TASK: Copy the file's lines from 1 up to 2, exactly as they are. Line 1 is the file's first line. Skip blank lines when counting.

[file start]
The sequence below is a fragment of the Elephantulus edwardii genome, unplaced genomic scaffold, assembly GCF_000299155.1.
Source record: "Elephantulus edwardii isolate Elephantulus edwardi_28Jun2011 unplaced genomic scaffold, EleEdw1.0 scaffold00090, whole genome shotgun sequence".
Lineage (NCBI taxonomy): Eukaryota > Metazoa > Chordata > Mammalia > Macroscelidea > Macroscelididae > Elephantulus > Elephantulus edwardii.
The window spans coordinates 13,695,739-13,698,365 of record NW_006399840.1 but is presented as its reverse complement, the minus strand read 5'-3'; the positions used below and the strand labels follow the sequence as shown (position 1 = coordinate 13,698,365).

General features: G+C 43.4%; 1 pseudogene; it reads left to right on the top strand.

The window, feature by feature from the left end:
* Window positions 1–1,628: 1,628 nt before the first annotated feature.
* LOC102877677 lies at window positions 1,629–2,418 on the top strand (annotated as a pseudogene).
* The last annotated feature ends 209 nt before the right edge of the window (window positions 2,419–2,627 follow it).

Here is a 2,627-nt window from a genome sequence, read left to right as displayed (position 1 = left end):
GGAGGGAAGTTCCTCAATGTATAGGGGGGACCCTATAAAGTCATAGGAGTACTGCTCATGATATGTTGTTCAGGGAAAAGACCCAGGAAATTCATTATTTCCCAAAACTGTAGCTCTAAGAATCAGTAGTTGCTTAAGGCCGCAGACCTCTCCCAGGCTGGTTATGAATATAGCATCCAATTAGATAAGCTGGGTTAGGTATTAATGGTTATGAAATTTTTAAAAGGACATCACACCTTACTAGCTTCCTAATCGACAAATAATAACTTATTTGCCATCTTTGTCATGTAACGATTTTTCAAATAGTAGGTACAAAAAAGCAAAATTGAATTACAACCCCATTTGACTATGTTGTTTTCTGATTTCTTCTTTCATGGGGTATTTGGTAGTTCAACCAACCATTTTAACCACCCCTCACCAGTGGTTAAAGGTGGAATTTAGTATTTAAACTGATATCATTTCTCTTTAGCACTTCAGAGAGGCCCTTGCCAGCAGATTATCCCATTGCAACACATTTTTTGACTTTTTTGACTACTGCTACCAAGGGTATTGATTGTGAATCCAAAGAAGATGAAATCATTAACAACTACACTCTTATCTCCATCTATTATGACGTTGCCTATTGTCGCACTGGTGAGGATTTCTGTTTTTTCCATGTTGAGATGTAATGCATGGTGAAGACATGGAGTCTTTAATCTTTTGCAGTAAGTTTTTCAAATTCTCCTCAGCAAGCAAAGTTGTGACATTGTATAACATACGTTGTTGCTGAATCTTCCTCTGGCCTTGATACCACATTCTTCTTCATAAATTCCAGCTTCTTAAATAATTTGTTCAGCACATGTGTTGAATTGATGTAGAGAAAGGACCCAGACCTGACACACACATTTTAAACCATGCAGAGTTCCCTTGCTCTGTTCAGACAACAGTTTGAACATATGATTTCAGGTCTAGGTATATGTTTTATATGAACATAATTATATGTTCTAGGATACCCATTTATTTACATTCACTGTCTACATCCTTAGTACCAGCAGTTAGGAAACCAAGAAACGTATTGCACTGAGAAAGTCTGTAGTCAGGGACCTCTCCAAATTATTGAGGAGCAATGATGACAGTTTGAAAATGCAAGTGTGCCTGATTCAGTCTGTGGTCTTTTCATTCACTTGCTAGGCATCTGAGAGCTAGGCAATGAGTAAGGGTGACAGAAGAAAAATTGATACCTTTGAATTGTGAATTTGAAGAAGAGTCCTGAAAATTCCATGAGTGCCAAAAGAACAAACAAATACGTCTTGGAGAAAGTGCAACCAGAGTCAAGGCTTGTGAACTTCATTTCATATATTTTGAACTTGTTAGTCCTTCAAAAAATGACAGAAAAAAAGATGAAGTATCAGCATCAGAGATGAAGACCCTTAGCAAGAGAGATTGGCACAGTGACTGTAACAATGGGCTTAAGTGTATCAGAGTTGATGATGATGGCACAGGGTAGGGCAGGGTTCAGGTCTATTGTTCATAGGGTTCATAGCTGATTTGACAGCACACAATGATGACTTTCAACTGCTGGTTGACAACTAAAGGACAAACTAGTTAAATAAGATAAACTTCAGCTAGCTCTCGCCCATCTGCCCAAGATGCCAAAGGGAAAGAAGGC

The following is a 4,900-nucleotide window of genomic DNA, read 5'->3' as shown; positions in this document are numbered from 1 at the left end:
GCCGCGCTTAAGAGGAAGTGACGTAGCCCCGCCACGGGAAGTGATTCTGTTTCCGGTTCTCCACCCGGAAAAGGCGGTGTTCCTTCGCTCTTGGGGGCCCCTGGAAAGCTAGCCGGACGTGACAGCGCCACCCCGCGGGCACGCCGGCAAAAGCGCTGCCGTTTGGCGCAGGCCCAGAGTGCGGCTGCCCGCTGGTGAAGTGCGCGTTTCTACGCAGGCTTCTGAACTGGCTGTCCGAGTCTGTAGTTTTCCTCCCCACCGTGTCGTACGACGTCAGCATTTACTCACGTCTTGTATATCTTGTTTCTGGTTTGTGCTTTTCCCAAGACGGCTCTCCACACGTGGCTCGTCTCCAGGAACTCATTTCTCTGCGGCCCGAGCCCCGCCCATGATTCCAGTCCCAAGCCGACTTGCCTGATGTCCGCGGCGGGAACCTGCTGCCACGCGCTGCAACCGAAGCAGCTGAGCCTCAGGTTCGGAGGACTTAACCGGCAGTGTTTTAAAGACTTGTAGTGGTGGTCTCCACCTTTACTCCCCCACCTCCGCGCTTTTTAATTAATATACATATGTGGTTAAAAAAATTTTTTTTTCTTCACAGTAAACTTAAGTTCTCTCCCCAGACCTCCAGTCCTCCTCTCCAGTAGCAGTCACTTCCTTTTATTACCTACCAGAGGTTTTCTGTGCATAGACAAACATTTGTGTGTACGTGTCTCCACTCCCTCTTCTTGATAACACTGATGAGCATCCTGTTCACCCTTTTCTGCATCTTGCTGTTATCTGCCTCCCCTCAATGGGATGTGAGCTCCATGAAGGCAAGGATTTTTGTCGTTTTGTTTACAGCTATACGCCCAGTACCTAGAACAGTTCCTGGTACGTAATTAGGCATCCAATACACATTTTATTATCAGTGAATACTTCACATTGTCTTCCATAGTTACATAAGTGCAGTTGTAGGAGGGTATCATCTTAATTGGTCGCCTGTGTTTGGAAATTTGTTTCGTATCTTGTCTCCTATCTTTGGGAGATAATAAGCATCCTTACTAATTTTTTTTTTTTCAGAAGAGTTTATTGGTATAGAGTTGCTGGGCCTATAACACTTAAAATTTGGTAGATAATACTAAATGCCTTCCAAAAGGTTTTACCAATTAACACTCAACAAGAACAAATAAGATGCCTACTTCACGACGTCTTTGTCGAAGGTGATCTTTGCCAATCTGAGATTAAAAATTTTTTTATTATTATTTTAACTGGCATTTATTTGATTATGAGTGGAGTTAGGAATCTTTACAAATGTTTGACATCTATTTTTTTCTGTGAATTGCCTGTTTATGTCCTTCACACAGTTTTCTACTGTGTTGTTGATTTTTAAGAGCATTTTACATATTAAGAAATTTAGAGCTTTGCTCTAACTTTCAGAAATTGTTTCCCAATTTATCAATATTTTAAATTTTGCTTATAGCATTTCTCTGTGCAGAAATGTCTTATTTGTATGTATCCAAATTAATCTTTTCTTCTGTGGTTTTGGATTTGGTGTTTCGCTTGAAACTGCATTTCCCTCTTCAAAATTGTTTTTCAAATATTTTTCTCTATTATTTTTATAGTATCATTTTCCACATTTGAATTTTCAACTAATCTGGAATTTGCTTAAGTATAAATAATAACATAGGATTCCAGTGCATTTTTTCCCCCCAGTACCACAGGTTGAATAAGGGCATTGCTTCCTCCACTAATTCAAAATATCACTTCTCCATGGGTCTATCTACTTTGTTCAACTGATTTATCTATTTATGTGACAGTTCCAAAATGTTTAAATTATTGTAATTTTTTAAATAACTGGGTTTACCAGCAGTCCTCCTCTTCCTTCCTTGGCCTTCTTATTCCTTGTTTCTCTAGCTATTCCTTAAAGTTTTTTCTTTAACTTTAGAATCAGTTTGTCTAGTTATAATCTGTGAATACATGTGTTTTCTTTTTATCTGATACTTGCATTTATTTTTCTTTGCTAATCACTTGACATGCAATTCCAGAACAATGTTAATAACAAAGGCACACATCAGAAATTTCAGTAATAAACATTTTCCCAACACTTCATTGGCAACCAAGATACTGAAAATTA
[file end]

The sequence below is a fragment of the Elephantulus edwardii genome, unplaced genomic scaffold, assembly GCF_000299155.1.
Source record: "Elephantulus edwardii isolate Elephantulus edwardi_28Jun2011 unplaced genomic scaffold, EleEdw1.0 scaffold00090, whole genome shotgun sequence".